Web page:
Fiction

The Owl Man

The owl men were a strange and aloof tribe who populated the remote highlands of the America’s for centuries, scattered sparsely across the mountain-tops. Creatures of great wisdom, and long life, they were a source of medicine, prophecy and advice for those American tribes that knew of their existence. Happy with their lot away from the humans, it was the early 19th century before white man first laid eyes upon an owl man.

Lightly feathered, and possessing no beak, the owl man Avitheth was an outsider, and eager to leave his ancient tribal homeland. This was unusual for the owlmen, but they valued free will over all, and nobody stopped him. He traveled for several months, visiting frontier towns where he was treated with suspicion and fear. But the stories flew in his wake, and one night on the road, he was kidnapped by a particularly unsavoury circus master named McCreavey. He was soon just another freak in the crowd.

Exerpt from: Strange Days in the New World, 1876

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Uncategorized

The Scratching

The cats and dogs were the first to react. All over the world, pets went crazy, barking, yowling, generally freaking out for no discernible reason. Then people started to hear it too. The scratching. Almost inaudible, coming from everywhere and nowhere. It took only a few days for social media to catch on, and fear and confusion swept the globe. It was everywhere. Soon, tiny scratches were appearing on every imaginable surface. Buildings, trees, cars, electronics,nothing was safe. Soon, the world was in chaos, as no remedy was forthcoming for what seemed an otherwordly ailment.

 

Then people started to be scratched. Tiny marks, at first, not even splitting the skin. But as the days went by, hospitals began to fill with lacerated and terrified individuals, bleeding from innumerable tiny wounds with no source. Other animals were affected too, but nobody cared any more. The world died in pain and bewilderment. No answer was forthcoming as the scratching consumed us all.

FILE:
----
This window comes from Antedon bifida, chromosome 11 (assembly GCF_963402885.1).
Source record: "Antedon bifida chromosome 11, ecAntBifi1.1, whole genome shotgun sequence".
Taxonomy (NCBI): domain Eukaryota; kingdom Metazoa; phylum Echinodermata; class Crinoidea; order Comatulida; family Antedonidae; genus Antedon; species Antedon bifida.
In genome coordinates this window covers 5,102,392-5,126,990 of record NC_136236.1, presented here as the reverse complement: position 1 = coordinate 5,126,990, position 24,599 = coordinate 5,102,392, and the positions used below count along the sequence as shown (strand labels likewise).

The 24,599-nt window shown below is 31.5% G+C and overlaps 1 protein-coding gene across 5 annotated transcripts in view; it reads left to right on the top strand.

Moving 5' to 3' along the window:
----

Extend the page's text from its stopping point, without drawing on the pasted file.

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Fiction

The Follower

This is an exerpt from a short story I am working on.

Deep in the darkness above, an emaciated creature stared blindly with huge, limpid eyes as the small human made its way into the darkness. It sniffed the air lustfully through slitted nostrils on its otherwise featureless face, almost drooling at the power that wafted through the dusty air. The creature waited a few moments before scampering down the pillar silently and following in the boys footsteps, clear in the dust.

As it crept forward, 20 or 30 metres behind and matching pace with the boy, it siphoned fears and memories from the child’s subconcious. As the non-descript creature learned, it changed. Soon it walked confidently after the boy on two human legs, mouth twisting in a smile that belonged on no human face.

 

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Fiction

The Institute for Advanced Hindsight

‘Institute for Advanced Hindsight’, the sign above the doorway read. As I stepped from the fading industrial zone into this nondescript building , I knew that my time here would be useful.

“Hello, sir,” said a bright and cheerful secretarial voice. ‘I see that you will enjoy your stay.”

I crinkled my brow a little, and looked around the room. The secretary sat off to one side, exactly how I expected her to look. And everything was just as I remembered it. But… I was so sure that this was the first time I had been here. Strange, I thought.

Dr. Abramov stepped through a door that may or may not have been there when I arrived. “How are you feeling, Sean? Comfortable?”

“well, if I had known how I would fit in here, I would have arrived long ago.”

He smiled a knowing smile. “Just so. Now, shall we skip to the end?”

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Fiction

Plains of the Purple Buffalo

With thanks to the amazing *shels for inspiration and soundtrack…

 

The train groaned and ground to a halt at the usual platform. Roger donned his usual hat, and stepped out of the carriage. An unusual sight greeted him.

The plains stretched out as far as the eye could see in every direction. Across this mostly featureless plain roamed gargantuan herds of purple buffalo. Between the slowly grazing beasts, strange homunculi hopped and jumped like bacon in a frying pan. Tangerine jellyfish schlooped and bobbed  in schools past his eyes, tendrils trailing behind them.

This certainly wasn’t his usual stop. Not the first time this had happened, either, he mused. Just last week, the train debunked him in some sort of marine research facility. Now this. He shook his head as if to clear it, kicked out at a curious plant tendril plant the was trying to grab his briefcase from him, and slumped himself down on a waiting bench. No matter, he thought. I can work from here until the next train comes. With another glance at the roaming herds, he took out his notebook and pen.

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